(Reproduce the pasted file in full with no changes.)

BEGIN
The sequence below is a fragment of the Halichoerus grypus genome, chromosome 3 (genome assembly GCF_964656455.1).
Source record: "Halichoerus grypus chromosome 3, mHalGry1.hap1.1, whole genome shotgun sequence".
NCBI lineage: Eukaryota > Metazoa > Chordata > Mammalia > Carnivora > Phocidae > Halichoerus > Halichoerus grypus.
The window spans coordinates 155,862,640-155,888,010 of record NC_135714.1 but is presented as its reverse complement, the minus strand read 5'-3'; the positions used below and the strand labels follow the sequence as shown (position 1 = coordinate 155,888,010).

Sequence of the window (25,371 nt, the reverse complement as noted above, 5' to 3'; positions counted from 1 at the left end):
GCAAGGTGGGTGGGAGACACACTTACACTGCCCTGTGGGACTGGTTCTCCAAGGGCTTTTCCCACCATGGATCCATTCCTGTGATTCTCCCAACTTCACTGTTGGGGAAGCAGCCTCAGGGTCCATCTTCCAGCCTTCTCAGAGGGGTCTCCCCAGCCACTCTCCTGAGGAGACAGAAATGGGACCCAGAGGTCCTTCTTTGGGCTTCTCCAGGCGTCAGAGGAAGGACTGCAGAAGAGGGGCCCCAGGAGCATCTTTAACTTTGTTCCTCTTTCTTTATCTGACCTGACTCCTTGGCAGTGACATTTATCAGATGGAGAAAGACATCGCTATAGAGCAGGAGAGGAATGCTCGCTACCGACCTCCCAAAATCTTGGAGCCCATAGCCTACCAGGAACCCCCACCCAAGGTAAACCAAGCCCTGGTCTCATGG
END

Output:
The sequence below is a fragment of the Halichoerus grypus genome, chromosome 3 (genome assembly GCF_964656455.1).
Source record: "Halichoerus grypus chromosome 3, mHalGry1.hap1.1, whole genome shotgun sequence".
NCBI lineage: Eukaryota > Metazoa > Chordata > Mammalia > Carnivora > Phocidae > Halichoerus > Halichoerus grypus.
The window spans coordinates 155,862,640-155,888,010 of record NC_135714.1 but is presented as its reverse complement, the minus strand read 5'-3'; the positions used below and the strand labels follow the sequence as shown (position 1 = coordinate 155,888,010).

Sequence of the window (25,371 nt, the reverse complement as noted above, 5' to 3'; positions counted from 1 at the left end):
GCAAGGTGGGTGGGAGACACACTTACACTGCCCTGTGGGACTGGTTCTCCAAGGGCTTTTCCCACCATGGATCCATTCCTGTGATTCTCCCAACTTCACTGTTGGGGAAGCAGCCTCAGGGTCCATCTTCCAGCCTTCTCAGAGGGGTCTCCCCAGCCACTCTCCTGAGGAGACAGAAATGGGACCCAGAGGTCCTTCTTTGGGCTTCTCCAGGCGTCAGAGGAAGGACTGCAGAAGAGGGGCCCCAGGAGCATCTTTAACTTTGTTCCTCTTTCTTTATCTGACCTGACTCCTTGGCAGTGACATTTATCAGATGGAGAAAGACATCGCTATAGAGCAGGAGAGGAATGCTCGCTACCGACCTCCCAAAATCTTGGAGCCCATAGCCTACCAGGAACCCCCACCCAAGGTAAACCAAGCCCTGGTCTCATGG